Dear Mayor Lee,
The citizens of San Francisco cannot go another day without a fully commissioned leader of our Police Department. We have been without a Chief since May 19, 2016 when sustained community pressure resulted in Chief Greg Suhr’s resignation the day SFPD murdered Jessica Nelson Williams, SFPD’s eightteenth fatal officer involved shooting on his watch.
According to the San Francisco Charter, the Police Commission conducts the search and nominates candidates to the Mayor, who makes the decision and appointment. You have had the names of three experienced candidates vetted and selected by the Police Commission since November 2, 2016.
Although the Police Commission chose not to listen to activists’ demands that the names of the finalists be made public, we know that among the three names is a very highly qualified external candidate who currently serves as a Chief and is a nationally recognized expert in community policing, police reform, and race and police.
Another candidate you are considering is Interim Chief Toney Chaplin. Interim Chief Chaplin is a nice man and a vast improvement over Chief Suhr in terms of humility and understanding of communities of color.
However, there is no way Interim Chief Chaplin can be the change agent SFPD needs. His entire policing experience is within the deeply dysfunctional SFPD, he has been endorsed by the San Francisco Police Officers Association, and has stated that SFPD does not have a culture problem and is not systemically racist.
Mayor Lee, I was there October 12, 2016 when you stood next to the United States Department of Justice Community Oriented Policing Services officials and committed to implementing all of their 272 recommendations and to making SFPD a national example of transformational change.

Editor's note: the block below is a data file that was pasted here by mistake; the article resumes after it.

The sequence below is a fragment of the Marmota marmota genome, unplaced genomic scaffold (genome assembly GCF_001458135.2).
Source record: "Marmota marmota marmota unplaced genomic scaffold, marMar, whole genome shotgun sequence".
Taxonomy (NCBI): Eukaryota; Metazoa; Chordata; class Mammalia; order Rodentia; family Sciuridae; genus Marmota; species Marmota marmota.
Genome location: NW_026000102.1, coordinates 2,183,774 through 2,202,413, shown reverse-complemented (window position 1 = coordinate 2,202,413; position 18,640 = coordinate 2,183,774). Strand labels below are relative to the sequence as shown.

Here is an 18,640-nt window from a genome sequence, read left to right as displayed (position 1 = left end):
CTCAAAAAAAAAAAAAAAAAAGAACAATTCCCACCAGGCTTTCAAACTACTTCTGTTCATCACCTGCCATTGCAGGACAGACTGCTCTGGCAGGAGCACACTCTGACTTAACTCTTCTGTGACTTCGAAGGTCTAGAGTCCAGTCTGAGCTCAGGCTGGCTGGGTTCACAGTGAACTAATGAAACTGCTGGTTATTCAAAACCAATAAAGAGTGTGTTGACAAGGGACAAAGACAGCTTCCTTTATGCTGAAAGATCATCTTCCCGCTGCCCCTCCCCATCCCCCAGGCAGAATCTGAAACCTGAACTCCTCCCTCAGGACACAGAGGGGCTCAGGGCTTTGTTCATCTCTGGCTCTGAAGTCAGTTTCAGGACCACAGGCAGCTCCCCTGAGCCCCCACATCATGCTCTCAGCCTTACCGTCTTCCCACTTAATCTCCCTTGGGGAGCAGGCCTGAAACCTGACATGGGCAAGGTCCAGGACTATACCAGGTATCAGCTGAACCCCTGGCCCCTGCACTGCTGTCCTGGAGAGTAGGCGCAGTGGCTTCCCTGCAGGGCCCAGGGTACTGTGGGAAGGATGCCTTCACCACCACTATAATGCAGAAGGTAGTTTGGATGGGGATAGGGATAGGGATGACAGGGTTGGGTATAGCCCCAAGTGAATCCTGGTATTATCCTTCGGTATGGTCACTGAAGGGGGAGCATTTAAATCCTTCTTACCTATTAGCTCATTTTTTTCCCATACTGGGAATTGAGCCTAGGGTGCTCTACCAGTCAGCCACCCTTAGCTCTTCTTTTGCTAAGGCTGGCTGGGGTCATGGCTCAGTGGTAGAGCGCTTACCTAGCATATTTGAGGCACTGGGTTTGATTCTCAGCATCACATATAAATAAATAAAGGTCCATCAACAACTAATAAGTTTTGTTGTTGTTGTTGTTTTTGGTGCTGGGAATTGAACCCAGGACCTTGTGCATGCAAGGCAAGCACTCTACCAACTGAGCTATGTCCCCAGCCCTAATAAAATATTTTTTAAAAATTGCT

With the election of Donald Trump, the federal government will cease pressure for SFPD accountability. If anything, Trump’s endorsements by the National Fraternal Order of Police, the Border Patrol officers union, the National Rifle Association, and the Ku Klux Klan have given their local accomplices, the San Francisco Police Officers Association, reason to rejoice.
Frederick Douglass famously observed “Power concedes nothing without a demand.” The next Chief must be a change agent or SFPD will not change. In the words of the Blue Ribbon Panel on SFPD Transparency, Accountability, and Fairness in Law Enforcement:
It is common sense that a law enforcement agency “can have the best policies in the world, but if [its] institutional culture doesn’t support them, they won’t work.” The incoming SFPD chief must have the vision and leadership skills to address the department’s institutional culture—he or she must have the dedication to implement 21st century policing best practices, hold regular and meaningful dialogue with diverse community stakeholders, and demand accountability from the top down. He or she must develop an organizational environment that encourages a compassionate and professional work ethic while earning and maintaining the respect of all officers and staff.
In the words of Suzy Loftus, your appointee and President of the Police Commission:
We need someone with a vision for managing a department through change.
Mayor Lee, stand up to the POA. Stand up for San Francisco. Choose a leader who has the experience vision and leadership skills to transform SFPD, NOW.
Racial Equity Trainer and Government Accountability Advocate
My mission is to build and support a community of people committed to love, learning, accountability, and action on race in America. I offer talks and workshops at companies, universities, nonprofits, and government agencies and blog on Huffington Post and Medium. I am a member of the Justice 4 Mario Woods Coalition, co-founder of San Franciscans for Police Accountability and often testify to the San Francisco Police Commission and Board of Supervisors. www.karenfleshman.com @fleshmankaren